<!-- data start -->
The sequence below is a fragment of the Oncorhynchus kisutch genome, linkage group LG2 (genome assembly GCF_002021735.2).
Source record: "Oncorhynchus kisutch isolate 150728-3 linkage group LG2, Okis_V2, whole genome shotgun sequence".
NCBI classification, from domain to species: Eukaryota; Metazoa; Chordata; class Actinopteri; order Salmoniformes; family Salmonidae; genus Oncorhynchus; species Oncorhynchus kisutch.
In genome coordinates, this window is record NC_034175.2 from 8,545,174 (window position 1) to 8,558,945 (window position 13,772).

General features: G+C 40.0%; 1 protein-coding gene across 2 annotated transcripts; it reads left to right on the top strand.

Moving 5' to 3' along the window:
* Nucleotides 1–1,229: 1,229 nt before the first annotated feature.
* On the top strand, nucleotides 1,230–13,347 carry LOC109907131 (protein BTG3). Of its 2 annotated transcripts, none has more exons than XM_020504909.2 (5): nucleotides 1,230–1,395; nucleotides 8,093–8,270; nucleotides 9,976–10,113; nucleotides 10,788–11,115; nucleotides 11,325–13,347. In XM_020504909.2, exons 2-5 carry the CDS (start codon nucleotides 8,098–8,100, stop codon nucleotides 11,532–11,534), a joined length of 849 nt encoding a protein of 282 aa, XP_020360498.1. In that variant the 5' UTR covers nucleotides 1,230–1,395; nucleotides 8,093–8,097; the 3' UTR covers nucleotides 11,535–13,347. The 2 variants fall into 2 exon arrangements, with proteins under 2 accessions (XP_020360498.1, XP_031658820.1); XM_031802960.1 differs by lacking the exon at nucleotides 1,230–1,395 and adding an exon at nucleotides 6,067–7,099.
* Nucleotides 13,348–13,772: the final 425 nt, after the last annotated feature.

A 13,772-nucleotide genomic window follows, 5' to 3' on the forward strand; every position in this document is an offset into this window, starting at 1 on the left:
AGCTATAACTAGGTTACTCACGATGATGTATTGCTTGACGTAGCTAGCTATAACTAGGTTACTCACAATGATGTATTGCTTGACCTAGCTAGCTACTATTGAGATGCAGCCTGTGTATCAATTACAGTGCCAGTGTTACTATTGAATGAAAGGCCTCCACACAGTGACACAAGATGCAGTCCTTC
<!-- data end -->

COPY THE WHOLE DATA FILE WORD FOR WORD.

The sequence below is a fragment of the Oncorhynchus kisutch genome, linkage group LG2 (genome assembly GCF_002021735.2).
Source record: "Oncorhynchus kisutch isolate 150728-3 linkage group LG2, Okis_V2, whole genome shotgun sequence".
NCBI classification, from domain to species: Eukaryota; Metazoa; Chordata; class Actinopteri; order Salmoniformes; family Salmonidae; genus Oncorhynchus; species Oncorhynchus kisutch.
In genome coordinates, this window is record NC_034175.2 from 8,545,174 (window position 1) to 8,558,945 (window position 13,772).

General features: G+C 40.0%; 1 protein-coding gene across 2 annotated transcripts; it reads left to right on the top strand.

Moving 5' to 3' along the window:
* Nucleotides 1–1,229: 1,229 nt before the first annotated feature.
* On the top strand, nucleotides 1,230–13,347 carry LOC109907131 (protein BTG3). Of its 2 annotated transcripts, none has more exons than XM_020504909.2 (5): nucleotides 1,230–1,395; nucleotides 8,093–8,270; nucleotides 9,976–10,113; nucleotides 10,788–11,115; nucleotides 11,325–13,347. In XM_020504909.2, exons 2-5 carry the CDS (start codon nucleotides 8,098–8,100, stop codon nucleotides 11,532–11,534), a joined length of 849 nt encoding a protein of 282 aa, XP_020360498.1. In that variant the 5' UTR covers nucleotides 1,230–1,395; nucleotides 8,093–8,097; the 3' UTR covers nucleotides 11,535–13,347. The 2 variants fall into 2 exon arrangements, with proteins under 2 accessions (XP_020360498.1, XP_031658820.1); XM_031802960.1 differs by lacking the exon at nucleotides 1,230–1,395 and adding an exon at nucleotides 6,067–7,099.
* Nucleotides 13,348–13,772: the final 425 nt, after the last annotated feature.

A 13,772-nucleotide genomic window follows, 5' to 3' on the forward strand; every position in this document is an offset into this window, starting at 1 on the left:
AGCTATAACTAGGTTACTCACGATGATGTATTGCTTGACGTAGCTAGCTATAACTAGGTTACTCACAATGATGTATTGCTTGACCTAGCTAGCTACTATTGAGATGCAGCCTGTGTATCAATTACAGTGCCAGTGTTACTATTGAATGAAAGGCCTCCACACAGTGACACAAGATGCAGTCCTTC